This all happened in a state that relies more on local property taxes for services than many other states, meaning that affluent (usually white) municipalities can enjoy the benefits of their wealth, while nearby poorer cities suck ever more out of the residents that remain. This left Detroit, in 2011, as number 1 among top 50 cities in terms of tax rates, and dead last among those top 50 cities in terms of property values.
Martelle argues that the best solution for Detroit is to adopt regional solutions to the problem.
To come back, Detroit needs to start finding ways to change those factors. A racial divide, which pits white-majority suburbs against a black-majority city, is the toughest problem, but even it is solvable. The most important step would be to regionalize crucial services, including schools, police and fire protection. As much as suburbanites might dislike the notion, the metro region’s economic health depends on a vibrant and diverse economy and a stable core city. And as much as Detroiters may balk, they, in turn, need the support of the suburbs if they are to climb out of this hole.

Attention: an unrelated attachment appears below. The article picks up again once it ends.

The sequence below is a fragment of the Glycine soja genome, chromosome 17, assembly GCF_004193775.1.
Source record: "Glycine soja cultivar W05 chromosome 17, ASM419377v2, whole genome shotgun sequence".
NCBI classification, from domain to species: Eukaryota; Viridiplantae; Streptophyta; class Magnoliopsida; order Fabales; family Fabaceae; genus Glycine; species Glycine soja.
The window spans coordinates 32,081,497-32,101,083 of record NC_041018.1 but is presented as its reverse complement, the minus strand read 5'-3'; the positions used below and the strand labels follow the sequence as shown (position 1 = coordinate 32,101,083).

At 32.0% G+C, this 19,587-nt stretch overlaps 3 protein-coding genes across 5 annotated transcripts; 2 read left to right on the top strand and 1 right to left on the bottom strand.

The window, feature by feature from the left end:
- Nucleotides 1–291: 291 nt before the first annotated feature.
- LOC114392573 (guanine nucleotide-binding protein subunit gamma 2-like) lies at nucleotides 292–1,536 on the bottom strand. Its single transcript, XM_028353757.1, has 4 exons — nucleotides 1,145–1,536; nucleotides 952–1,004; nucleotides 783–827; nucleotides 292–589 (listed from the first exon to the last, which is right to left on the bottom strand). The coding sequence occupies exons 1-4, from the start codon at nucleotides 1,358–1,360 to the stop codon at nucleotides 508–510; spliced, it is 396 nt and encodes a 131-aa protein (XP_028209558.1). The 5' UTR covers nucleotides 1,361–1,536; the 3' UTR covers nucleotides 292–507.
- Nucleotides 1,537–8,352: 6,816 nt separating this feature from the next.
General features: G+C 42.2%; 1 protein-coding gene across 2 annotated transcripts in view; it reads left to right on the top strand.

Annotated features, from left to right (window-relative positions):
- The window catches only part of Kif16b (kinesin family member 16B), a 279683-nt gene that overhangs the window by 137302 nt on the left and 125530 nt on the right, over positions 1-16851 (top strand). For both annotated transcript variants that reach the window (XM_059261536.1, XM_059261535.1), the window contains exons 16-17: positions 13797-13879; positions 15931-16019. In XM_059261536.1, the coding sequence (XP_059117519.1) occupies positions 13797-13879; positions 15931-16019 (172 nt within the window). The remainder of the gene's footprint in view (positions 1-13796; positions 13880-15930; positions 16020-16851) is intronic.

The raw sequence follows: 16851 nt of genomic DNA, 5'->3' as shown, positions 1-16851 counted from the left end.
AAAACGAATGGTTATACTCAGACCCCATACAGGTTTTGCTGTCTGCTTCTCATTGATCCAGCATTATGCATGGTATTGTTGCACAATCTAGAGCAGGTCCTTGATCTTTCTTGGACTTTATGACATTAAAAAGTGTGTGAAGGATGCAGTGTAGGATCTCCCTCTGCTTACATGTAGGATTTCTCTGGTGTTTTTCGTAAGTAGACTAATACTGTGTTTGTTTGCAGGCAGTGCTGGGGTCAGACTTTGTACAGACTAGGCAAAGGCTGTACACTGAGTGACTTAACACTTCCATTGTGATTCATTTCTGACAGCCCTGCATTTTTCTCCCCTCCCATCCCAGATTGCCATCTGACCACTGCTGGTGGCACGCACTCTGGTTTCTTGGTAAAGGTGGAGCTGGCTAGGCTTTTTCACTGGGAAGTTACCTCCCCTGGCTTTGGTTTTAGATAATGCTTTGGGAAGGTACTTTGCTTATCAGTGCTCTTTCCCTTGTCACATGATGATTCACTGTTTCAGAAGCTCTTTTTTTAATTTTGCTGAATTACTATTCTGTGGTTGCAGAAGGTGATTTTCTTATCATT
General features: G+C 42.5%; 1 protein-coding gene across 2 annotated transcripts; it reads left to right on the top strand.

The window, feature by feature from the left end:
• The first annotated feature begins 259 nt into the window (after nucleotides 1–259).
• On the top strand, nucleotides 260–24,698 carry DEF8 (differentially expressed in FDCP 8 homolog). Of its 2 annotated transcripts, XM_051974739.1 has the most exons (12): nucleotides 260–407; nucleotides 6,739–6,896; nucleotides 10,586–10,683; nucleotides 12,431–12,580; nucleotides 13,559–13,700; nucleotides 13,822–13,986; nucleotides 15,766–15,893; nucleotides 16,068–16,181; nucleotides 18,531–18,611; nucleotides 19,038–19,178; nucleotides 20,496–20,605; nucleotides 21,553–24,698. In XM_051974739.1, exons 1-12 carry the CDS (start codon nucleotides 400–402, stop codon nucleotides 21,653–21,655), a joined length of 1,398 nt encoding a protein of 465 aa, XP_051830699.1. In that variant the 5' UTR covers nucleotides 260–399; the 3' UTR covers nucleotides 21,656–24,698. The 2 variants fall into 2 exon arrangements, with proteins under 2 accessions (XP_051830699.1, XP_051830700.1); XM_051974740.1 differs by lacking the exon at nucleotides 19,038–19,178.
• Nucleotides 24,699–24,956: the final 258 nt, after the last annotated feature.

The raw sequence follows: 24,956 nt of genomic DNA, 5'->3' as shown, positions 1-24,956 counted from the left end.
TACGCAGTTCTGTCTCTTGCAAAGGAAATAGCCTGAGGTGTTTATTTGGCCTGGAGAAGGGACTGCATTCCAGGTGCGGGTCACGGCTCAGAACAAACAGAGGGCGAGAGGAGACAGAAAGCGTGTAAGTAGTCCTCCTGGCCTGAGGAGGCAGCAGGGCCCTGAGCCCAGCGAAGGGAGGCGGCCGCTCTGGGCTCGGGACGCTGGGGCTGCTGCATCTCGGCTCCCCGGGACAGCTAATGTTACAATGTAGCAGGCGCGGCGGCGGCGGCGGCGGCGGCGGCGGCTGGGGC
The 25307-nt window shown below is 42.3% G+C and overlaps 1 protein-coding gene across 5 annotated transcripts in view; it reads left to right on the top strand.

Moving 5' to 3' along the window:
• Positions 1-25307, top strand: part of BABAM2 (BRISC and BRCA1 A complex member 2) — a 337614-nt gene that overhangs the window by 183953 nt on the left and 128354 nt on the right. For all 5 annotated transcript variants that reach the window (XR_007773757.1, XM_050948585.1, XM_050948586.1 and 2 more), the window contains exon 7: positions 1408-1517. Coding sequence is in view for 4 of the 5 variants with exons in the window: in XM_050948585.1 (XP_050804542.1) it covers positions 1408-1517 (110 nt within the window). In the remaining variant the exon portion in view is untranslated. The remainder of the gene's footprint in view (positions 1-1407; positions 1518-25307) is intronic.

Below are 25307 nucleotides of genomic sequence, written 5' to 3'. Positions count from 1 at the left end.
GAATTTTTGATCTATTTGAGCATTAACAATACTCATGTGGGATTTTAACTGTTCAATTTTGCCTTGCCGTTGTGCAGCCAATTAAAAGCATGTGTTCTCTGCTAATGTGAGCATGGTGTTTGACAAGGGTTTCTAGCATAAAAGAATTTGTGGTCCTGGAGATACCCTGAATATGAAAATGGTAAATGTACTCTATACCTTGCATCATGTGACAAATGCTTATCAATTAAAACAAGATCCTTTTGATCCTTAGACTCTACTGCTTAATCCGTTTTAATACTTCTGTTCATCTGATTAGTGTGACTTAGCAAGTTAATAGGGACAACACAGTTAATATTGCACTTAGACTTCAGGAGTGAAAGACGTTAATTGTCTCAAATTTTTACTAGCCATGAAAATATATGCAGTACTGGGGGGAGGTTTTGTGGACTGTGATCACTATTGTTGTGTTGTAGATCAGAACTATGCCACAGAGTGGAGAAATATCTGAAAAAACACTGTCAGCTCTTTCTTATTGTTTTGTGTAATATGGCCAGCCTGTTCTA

Democrats and Republicans dreamed up this stupid Emergency Manager idea 30 years ago because it was easier to do that than take on the deep segregation in most of MI. I suspect Democrats chose to embrace Emergency Managers rather than offend the “Reagan Democrats” in Macomb and Wayne Counties. (Wayne is the county that includes Detroit, but also includes a lot of working class suburbs, many of them white; there has been talk of administering services in Detroit at the county level, though this would still leave out the far more affluent Oakland county of the mix.) Since then, globalization has wreaked havoc on all of MI, but the problem has been especially concentrated in the heavily black cities. And those same cities — Detroit especially — were particularly hard hit when predatory lending greatly accelerated the slow decline of many neighborhoods.
These are tough problems. But the way to solve them is not to segment off the cities and turn them into profit centers for warehousing children until they turn 16, and then further profit centers to imprison them afterwards (Snyder did, thankfully, choose not to increase privatization of MI prisons last week). The way to solve them is not to loot the cities’ few remaining assets, leaving even fewer resources with which to turn around.
Last fall, voters in Southeast MI willingly chose to regionalize DIA. It’s time we started talking about regionalizing, at least, the future of its children.
(Detail of Diego Rivera Industry mural by Inhabitat.)